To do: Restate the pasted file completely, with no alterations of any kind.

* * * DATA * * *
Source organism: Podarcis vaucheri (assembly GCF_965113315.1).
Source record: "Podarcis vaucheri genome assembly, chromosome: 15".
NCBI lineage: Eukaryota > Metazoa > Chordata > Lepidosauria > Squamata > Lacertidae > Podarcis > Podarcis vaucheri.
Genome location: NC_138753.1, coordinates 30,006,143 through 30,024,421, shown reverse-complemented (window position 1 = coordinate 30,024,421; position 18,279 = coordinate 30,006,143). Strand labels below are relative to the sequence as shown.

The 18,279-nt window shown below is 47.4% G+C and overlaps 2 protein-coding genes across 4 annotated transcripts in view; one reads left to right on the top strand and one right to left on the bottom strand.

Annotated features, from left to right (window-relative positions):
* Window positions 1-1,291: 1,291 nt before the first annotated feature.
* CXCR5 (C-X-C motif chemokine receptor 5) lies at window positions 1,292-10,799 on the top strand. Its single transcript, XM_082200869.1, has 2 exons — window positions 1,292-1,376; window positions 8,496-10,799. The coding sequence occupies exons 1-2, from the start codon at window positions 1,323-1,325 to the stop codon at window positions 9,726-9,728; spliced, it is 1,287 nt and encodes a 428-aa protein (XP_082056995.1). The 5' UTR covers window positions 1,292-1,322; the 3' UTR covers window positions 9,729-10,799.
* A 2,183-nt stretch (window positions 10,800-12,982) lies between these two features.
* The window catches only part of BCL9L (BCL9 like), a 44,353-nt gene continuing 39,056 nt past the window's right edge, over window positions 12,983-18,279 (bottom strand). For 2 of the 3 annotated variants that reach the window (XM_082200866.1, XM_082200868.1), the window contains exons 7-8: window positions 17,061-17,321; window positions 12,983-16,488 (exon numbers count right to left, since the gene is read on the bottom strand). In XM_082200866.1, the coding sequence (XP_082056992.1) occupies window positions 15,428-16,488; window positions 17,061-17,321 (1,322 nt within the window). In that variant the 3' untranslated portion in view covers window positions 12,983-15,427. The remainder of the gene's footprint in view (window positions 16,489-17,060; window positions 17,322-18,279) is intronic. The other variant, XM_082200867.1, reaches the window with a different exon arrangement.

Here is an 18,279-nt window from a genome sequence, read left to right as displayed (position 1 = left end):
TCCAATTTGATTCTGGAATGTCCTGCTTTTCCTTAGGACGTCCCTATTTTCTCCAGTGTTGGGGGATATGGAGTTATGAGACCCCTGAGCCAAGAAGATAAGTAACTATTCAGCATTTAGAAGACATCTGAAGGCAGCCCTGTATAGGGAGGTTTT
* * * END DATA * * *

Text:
Source organism: Podarcis vaucheri (assembly GCF_965113315.1).
Source record: "Podarcis vaucheri genome assembly, chromosome: 15".
NCBI lineage: Eukaryota > Metazoa > Chordata > Lepidosauria > Squamata > Lacertidae > Podarcis > Podarcis vaucheri.
Genome location: NC_138753.1, coordinates 30,006,143 through 30,024,421, shown reverse-complemented (window position 1 = coordinate 30,024,421; position 18,279 = coordinate 30,006,143). Strand labels below are relative to the sequence as shown.

The 18,279-nt window shown below is 47.4% G+C and overlaps 2 protein-coding genes across 4 annotated transcripts in view; one reads left to right on the top strand and one right to left on the bottom strand.

Annotated features, from left to right (window-relative positions):
* Window positions 1-1,291: 1,291 nt before the first annotated feature.
* CXCR5 (C-X-C motif chemokine receptor 5) lies at window positions 1,292-10,799 on the top strand. Its single transcript, XM_082200869.1, has 2 exons — window positions 1,292-1,376; window positions 8,496-10,799. The coding sequence occupies exons 1-2, from the start codon at window positions 1,323-1,325 to the stop codon at window positions 9,726-9,728; spliced, it is 1,287 nt and encodes a 428-aa protein (XP_082056995.1). The 5' UTR covers window positions 1,292-1,322; the 3' UTR covers window positions 9,729-10,799.
* A 2,183-nt stretch (window positions 10,800-12,982) lies between these two features.
* The window catches only part of BCL9L (BCL9 like), a 44,353-nt gene continuing 39,056 nt past the window's right edge, over window positions 12,983-18,279 (bottom strand). For 2 of the 3 annotated variants that reach the window (XM_082200866.1, XM_082200868.1), the window contains exons 7-8: window positions 17,061-17,321; window positions 12,983-16,488 (exon numbers count right to left, since the gene is read on the bottom strand). In XM_082200866.1, the coding sequence (XP_082056992.1) occupies window positions 15,428-16,488; window positions 17,061-17,321 (1,322 nt within the window). In that variant the 3' untranslated portion in view covers window positions 12,983-15,427. The remainder of the gene's footprint in view (window positions 16,489-17,060; window positions 17,322-18,279) is intronic. The other variant, XM_082200867.1, reaches the window with a different exon arrangement.

Here is an 18,279-nt window from a genome sequence, read left to right as displayed (position 1 = left end):
TCCAATTTGATTCTGGAATGTCCTGCTTTTCCTTAGGACGTCCCTATTTTCTCCAGTGTTGGGGGATATGGAGTTATGAGACCCCTGAGCCAAGAAGATAAGTAACTATTCAGCATTTAGAAGACATCTGAAGGCAGCCCTGTATAGGGAGGTTTT